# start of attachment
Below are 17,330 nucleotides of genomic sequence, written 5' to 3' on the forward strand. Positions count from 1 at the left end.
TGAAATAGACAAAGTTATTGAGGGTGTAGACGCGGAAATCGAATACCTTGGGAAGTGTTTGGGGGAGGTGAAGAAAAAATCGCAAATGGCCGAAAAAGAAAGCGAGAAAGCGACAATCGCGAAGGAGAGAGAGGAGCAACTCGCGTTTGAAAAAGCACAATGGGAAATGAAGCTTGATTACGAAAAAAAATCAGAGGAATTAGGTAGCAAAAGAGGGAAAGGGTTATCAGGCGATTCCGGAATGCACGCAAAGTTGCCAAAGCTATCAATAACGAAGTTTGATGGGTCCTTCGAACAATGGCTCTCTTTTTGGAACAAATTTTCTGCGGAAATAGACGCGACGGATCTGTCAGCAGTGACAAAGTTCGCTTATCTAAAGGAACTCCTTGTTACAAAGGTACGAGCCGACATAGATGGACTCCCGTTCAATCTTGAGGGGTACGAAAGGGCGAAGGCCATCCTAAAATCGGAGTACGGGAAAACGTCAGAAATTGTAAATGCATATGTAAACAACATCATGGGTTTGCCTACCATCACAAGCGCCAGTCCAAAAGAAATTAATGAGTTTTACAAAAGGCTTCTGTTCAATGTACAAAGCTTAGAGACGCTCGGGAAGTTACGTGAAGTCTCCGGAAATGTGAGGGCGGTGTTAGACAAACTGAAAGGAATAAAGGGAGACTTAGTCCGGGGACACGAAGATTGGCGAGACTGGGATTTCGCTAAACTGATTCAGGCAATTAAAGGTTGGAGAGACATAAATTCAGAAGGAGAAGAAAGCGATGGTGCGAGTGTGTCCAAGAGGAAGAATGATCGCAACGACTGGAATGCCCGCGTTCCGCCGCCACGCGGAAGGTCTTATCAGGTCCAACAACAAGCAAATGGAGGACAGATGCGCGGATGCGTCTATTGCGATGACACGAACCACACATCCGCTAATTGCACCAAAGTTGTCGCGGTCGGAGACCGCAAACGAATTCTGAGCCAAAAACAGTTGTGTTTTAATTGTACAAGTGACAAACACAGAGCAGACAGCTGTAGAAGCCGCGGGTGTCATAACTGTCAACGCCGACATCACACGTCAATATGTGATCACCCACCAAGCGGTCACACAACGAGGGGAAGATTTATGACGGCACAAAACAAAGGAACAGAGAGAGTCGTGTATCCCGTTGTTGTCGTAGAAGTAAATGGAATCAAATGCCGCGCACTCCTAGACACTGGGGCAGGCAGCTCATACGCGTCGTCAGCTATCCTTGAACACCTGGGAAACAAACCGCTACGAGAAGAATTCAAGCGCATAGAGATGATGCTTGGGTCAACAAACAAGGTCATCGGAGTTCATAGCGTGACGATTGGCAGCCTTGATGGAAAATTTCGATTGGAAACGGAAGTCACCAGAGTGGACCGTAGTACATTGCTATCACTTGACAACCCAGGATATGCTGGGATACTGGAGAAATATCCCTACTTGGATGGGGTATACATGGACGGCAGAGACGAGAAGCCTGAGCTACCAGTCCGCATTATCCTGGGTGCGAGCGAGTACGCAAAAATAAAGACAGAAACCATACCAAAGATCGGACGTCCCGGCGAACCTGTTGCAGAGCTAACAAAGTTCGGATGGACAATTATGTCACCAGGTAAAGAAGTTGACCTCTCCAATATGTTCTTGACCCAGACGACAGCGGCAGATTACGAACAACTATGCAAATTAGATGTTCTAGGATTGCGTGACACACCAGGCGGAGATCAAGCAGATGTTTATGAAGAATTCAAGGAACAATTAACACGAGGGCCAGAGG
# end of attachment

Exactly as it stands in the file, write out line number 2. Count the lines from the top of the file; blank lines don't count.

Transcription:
TGAAATAGACAAAGTTATTGAGGGTGTAGACGCGGAAATCGAATACCTTGGGAAGTGTTTGGGGGAGGTGAAGAAAAAATCGCAAATGGCCGAAAAAGAAAGCGAGAAAGCGACAATCGCGAAGGAGAGAGAGGAGCAACTCGCGTTTGAAAAAGCACAATGGGAAATGAAGCTTGATTACGAAAAAAAATCAGAGGAATTAGGTAGCAAAAGAGGGAAAGGGTTATCAGGCGATTCCGGAATGCACGCAAAGTTGCCAAAGCTATCAATAACGAAGTTTGATGGGTCCTTCGAACAATGGCTCTCTTTTTGGAACAAATTTTCTGCGGAAATAGACGCGACGGATCTGTCAGCAGTGACAAAGTTCGCTTATCTAAAGGAACTCCTTGTTACAAAGGTACGAGCCGACATAGATGGACTCCCGTTCAATCTTGAGGGGTACGAAAGGGCGAAGGCCATCCTAAAATCGGAGTACGGGAAAACGTCAGAAATTGTAAATGCATATGTAAACAACATCATGGGTTTGCCTACCATCACAAGCGCCAGTCCAAAAGAAATTAATGAGTTTTACAAAAGGCTTCTGTTCAATGTACAAAGCTTAGAGACGCTCGGGAAGTTACGTGAAGTCTCCGGAAATGTGAGGGCGGTGTTAGACAAACTGAAAGGAATAAAGGGAGACTTAGTCCGGGGACACGAAGATTGGCGAGACTGGGATTTCGCTAAACTGATTCAGGCAATTAAAGGTTGGAGAGACATAAATTCAGAAGGAGAAGAAAGCGATGGTGCGAGTGTGTCCAAGAGGAAGAATGATCGCAACGACTGGAATGCCCGCGTTCCGCCGCCACGCGGAAGGTCTTATCAGGTCCAACAACAAGCAAATGGAGGACAGATGCGCGGATGCGTCTATTGCGATGACACGAACCACACATCCGCTAATTGCACCAAAGTTGTCGCGGTCGGAGACCGCAAACGAATTCTGAGCCAAAAACAGTTGTGTTTTAATTGTACAAGTGACAAACACAGAGCAGACAGCTGTAGAAGCCGCGGGTGTCATAACTGTCAACGCCGACATCACACGTCAATATGTGATCACCCACCAAGCGGTCACACAACGAGGGGAAGATTTATGACGGCACAAAACAAAGGAACAGAGAGAGTCGTGTATCCCGTTGTTGTCGTAGAAGTAAATGGAATCAAATGCCGCGCACTCCTAGACACTGGGGCAGGCAGCTCATACGCGTCGTCAGCTATCCTTGAACACCTGGGAAACAAACCGCTACGAGAAGAATTCAAGCGCATAGAGATGATGCTTGGGTCAACAAACAAGGTCATCGGAGTTCATAGCGTGACGATTGGCAGCCTTGATGGAAAATTTCGATTGGAAACGGAAGTCACCAGAGTGGACCGTAGTACATTGCTATCACTTGACAACCCAGGATATGCTGGGATACTGGAGAAATATCCCTACTTGGATGGGGTATACATGGACGGCAGAGACGAGAAGCCTGAGCTACCAGTCCGCATTATCCTGGGTGCGAGCGAGTACGCAAAAATAAAGACAGAAACCATACCAAAGATCGGACGTCCCGGCGAACCTGTTGCAGAGCTAACAAAGTTCGGATGGACAATTATGTCACCAGGTAAAGAAGTTGACCTCTCCAATATGTTCTTGACCCAGACGACAGCGGCAGATTACGAACAACTATGCAAATTAGATGTTCTAGGATTGCGTGACACACCAGGCGGAGATCAAGCAGATGTTTATGAAGAATTCAAGGAACAATTAACACGAGGGCCAGAGG